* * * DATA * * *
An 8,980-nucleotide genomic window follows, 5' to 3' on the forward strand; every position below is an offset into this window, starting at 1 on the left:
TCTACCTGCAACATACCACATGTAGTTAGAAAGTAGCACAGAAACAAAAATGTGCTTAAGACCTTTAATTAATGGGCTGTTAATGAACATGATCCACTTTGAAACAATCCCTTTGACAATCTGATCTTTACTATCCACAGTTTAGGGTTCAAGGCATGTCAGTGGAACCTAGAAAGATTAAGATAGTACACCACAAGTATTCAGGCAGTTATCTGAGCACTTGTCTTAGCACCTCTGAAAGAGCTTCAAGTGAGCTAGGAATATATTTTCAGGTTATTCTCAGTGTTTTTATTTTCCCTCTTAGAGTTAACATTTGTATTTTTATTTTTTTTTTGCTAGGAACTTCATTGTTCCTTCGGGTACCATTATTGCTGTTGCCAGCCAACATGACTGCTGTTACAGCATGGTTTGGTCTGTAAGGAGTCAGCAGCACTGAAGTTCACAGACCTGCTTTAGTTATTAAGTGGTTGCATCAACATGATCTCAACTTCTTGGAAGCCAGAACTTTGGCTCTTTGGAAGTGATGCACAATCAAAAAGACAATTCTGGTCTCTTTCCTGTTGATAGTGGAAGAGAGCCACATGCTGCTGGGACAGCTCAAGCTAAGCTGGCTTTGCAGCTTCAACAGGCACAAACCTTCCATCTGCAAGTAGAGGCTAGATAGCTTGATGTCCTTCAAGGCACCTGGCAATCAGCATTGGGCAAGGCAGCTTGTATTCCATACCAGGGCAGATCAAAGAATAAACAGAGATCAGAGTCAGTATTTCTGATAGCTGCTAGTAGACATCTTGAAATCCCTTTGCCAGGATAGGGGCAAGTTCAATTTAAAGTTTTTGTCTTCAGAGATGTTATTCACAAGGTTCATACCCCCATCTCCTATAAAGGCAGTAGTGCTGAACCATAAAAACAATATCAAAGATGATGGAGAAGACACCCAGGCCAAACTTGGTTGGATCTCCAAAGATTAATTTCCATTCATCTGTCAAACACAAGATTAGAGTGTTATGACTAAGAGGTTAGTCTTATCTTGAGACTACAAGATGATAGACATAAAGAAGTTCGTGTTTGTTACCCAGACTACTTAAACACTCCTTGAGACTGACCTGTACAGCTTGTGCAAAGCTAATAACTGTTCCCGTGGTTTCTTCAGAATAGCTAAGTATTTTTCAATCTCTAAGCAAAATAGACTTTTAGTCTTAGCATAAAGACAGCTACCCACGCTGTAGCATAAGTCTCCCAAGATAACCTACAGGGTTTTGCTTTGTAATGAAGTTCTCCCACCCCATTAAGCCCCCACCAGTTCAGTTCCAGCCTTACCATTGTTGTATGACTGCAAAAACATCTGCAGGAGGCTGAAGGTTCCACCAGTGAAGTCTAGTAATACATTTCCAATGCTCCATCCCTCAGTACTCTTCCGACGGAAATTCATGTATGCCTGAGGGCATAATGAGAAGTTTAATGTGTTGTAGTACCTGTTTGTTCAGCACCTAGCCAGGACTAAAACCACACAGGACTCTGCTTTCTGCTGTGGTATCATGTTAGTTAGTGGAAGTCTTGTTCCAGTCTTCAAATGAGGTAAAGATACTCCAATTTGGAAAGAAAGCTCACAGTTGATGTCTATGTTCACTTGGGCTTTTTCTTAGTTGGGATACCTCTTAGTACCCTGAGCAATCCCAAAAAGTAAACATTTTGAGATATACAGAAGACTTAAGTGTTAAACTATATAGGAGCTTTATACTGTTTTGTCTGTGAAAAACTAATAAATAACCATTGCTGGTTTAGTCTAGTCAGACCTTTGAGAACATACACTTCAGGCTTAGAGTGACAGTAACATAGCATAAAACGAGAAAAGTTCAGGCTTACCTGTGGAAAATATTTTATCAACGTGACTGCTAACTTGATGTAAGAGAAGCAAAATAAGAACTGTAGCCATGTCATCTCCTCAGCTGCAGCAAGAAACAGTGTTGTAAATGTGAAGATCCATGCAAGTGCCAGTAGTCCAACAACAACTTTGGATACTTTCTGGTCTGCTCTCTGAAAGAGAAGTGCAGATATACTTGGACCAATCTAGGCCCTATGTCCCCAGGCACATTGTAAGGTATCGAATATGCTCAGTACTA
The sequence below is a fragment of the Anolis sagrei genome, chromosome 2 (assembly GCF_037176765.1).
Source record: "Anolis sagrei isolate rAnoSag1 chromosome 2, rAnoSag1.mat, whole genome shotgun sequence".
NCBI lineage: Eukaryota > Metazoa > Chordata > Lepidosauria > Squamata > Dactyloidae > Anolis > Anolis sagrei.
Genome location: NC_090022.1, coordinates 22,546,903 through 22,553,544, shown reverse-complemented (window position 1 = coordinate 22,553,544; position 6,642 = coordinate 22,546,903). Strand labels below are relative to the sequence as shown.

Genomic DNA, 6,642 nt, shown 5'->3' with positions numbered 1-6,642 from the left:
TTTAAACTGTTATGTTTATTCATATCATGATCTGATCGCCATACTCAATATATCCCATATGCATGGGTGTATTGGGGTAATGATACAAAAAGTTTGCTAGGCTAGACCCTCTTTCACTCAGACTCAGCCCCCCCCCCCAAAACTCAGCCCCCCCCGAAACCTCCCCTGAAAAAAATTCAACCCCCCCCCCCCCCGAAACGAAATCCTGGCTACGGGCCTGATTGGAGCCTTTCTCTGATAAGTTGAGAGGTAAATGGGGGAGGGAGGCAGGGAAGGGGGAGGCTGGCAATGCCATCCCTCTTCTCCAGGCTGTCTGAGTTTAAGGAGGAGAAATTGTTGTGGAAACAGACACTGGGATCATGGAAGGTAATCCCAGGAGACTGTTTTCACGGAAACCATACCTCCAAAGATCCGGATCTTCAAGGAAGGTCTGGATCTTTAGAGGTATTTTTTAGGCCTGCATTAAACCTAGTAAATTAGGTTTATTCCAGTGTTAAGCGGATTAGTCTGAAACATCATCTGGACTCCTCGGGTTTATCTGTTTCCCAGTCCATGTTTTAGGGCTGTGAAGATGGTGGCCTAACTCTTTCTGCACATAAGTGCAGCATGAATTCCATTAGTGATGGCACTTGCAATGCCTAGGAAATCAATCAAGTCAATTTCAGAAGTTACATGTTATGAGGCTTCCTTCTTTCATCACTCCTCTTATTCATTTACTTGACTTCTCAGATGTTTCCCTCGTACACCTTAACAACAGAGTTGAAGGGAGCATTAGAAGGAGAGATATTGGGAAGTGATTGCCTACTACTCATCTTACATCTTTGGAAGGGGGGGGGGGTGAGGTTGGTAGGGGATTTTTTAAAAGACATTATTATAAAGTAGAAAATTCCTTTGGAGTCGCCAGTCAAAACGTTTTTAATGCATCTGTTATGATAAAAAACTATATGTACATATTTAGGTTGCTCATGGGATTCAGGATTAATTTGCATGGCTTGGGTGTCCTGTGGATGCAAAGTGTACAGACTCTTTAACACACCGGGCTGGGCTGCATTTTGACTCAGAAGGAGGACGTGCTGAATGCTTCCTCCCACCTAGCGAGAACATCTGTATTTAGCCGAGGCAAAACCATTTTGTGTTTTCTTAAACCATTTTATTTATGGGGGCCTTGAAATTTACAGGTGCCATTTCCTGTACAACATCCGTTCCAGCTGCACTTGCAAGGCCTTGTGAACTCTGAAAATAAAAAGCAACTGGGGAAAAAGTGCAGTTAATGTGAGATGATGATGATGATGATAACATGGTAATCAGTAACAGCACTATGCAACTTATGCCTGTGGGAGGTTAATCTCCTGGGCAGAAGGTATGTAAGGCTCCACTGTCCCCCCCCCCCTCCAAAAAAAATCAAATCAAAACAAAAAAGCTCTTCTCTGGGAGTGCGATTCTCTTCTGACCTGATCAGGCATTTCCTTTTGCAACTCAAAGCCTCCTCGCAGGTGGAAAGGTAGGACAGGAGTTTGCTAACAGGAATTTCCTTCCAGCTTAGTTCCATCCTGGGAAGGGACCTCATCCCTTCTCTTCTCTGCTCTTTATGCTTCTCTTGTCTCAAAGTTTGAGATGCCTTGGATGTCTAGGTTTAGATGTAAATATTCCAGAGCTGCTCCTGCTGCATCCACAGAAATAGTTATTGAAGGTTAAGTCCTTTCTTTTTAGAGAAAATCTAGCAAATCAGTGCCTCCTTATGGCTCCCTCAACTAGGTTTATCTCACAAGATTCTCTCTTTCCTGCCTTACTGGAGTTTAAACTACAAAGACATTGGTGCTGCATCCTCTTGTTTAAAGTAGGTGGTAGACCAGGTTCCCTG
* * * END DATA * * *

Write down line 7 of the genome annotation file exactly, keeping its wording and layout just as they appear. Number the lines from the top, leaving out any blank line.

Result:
Genomic DNA, 6,642 nt, shown 5'->3' with positions numbered 1-6,642 from the left: